As the inventor of the Action Oriented Workflow (AOW) paradigm it is a motivation to see more enterprise software companies thinking along these lines. The last year has seen the emergence of plays along these lines in the form of Slack and Hipchat which building on the approaches of earlier companies like Yammer and Chatter are starting to see the light of integrating work into collaboration.

      When I started working on the AOW paradigm in 2003....I knew that the world would eventually bend to the arc of this philosophy...ultimately it required a deep integration of the normally separated aspects of development involving security, authorization for performing actions against critical business objects and then critically surfacing all those actions into a real time collaborative timeline.

      The validation slowly being given to the approach by products like SAP Jam is a testament to the large opportunity that yet remains to be exploited in bringing this type of synergy to all types of businesses.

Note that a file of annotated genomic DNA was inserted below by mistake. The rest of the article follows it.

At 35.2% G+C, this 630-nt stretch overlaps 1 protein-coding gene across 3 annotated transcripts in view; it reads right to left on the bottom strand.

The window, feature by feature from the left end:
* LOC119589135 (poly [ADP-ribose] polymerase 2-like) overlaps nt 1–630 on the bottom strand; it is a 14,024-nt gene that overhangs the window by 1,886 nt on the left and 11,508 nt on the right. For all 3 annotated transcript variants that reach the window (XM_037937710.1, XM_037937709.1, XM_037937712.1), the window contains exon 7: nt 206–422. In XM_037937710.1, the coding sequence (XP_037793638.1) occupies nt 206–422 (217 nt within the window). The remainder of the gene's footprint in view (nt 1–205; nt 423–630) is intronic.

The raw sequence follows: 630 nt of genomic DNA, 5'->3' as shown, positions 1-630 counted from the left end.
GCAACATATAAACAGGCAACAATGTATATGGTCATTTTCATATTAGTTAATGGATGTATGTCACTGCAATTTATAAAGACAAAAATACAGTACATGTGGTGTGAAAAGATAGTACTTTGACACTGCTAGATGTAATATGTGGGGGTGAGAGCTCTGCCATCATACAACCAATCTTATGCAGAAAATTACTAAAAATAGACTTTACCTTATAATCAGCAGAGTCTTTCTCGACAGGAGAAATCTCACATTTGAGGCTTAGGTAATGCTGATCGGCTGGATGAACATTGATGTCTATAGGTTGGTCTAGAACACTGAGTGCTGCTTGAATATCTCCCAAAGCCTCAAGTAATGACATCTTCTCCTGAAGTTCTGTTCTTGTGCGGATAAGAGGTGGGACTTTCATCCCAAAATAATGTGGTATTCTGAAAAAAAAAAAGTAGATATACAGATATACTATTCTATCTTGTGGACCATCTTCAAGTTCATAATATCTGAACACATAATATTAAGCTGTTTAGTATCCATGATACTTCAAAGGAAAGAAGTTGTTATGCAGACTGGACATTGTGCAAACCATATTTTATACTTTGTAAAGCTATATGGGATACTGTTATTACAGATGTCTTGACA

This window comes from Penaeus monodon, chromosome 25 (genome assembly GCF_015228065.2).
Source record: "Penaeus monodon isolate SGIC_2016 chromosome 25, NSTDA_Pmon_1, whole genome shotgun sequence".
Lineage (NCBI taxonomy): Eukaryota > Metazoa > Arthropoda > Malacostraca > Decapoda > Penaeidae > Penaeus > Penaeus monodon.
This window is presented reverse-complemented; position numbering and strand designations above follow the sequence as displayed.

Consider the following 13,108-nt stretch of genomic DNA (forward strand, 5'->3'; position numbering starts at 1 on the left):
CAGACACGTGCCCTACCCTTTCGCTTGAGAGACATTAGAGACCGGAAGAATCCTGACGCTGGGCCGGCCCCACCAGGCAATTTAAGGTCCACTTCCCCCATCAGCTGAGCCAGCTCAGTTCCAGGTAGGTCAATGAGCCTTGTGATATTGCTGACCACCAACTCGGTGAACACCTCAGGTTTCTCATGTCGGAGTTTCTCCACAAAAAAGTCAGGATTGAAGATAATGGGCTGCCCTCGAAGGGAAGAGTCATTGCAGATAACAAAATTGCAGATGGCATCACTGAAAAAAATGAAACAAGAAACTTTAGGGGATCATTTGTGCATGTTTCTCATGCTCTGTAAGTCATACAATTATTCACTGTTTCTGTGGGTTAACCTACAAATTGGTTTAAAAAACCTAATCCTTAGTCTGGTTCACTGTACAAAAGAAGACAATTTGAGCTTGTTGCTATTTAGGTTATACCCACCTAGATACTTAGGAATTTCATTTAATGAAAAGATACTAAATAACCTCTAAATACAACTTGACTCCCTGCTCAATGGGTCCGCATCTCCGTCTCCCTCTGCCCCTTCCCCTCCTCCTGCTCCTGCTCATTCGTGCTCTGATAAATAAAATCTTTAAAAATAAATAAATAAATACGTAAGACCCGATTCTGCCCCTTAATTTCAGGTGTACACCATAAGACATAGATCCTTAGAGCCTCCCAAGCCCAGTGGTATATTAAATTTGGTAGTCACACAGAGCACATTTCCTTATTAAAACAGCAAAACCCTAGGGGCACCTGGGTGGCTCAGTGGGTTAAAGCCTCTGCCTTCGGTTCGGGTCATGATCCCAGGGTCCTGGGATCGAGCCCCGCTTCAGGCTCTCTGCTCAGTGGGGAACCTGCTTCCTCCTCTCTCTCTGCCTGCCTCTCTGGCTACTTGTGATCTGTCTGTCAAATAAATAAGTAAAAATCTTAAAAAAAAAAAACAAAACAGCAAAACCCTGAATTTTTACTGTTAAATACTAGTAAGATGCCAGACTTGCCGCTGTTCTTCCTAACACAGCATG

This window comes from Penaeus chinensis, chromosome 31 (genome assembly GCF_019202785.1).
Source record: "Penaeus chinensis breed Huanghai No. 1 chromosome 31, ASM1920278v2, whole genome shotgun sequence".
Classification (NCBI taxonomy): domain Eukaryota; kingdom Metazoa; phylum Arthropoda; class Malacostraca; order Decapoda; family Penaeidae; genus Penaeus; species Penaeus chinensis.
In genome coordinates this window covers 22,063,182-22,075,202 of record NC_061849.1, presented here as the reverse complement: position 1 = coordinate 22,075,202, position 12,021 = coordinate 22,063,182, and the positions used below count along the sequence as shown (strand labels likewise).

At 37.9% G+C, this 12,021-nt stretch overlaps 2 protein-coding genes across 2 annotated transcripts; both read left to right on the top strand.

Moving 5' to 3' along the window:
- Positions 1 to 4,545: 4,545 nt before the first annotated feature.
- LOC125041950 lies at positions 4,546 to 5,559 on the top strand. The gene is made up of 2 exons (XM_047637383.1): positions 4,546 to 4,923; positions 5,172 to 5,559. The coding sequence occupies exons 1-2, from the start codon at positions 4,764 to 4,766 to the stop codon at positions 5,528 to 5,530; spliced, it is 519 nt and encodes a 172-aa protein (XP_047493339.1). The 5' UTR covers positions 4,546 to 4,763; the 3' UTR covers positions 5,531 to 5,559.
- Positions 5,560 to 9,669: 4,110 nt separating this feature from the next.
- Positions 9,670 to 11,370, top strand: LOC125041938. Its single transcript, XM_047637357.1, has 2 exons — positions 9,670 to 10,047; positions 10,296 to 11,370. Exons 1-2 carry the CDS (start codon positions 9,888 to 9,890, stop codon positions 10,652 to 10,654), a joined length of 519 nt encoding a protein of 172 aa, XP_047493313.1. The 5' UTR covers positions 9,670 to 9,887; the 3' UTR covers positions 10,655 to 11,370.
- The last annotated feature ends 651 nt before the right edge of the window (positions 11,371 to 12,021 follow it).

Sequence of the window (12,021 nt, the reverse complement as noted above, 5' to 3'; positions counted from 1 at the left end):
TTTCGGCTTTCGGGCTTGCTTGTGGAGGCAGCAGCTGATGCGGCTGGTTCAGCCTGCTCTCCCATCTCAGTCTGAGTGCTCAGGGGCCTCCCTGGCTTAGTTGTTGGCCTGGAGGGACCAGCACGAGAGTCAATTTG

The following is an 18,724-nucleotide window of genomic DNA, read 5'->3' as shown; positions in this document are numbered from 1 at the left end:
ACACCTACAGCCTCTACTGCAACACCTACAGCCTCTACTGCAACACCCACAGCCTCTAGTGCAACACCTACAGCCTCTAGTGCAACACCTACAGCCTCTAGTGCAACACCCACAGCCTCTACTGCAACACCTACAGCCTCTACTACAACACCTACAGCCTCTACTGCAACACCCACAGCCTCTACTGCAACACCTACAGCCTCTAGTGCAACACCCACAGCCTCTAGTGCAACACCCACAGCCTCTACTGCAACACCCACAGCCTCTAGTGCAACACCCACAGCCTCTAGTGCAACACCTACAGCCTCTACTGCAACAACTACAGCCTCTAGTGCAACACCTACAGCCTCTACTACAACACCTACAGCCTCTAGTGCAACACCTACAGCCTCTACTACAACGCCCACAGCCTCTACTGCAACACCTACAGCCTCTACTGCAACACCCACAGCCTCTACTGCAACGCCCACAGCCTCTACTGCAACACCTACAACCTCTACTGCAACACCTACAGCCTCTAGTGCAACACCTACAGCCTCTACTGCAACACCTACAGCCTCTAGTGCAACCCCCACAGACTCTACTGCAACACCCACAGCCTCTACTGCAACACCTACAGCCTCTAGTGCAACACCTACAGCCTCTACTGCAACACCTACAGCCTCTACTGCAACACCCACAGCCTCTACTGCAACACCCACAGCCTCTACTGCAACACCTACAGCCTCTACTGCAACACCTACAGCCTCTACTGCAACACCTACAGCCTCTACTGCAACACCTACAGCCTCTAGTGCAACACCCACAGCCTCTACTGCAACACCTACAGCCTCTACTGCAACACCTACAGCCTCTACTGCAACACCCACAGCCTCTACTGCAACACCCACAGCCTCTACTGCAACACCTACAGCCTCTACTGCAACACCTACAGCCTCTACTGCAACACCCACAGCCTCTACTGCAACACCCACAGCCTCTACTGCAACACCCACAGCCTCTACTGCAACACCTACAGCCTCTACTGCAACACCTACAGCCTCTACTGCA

Enabling what I've called hyper efficient business in some of my articles on the wider subject of what I called "workforce emancipation" several years ago.


      sent2null space: AgilEntity Architecture: Action Oriented Workflow

      Author's profile photo Christian Horak
      Christian Horak
      Blog Post Author

      Thanks for the comment David. Indeed, it is in the are of HCM where we have seen the most rapid adoption of enterprise social solutions to foster engagement, agility and continuous learning. Like you say, there seems to be a realization that applications are one side of the coin, the fluid and continuous engagement of networks of people beyond automation being the other side. I think that your AOW ideas are really spot on and much needed to reach the potential of the next big thing: The internet of "thinking things"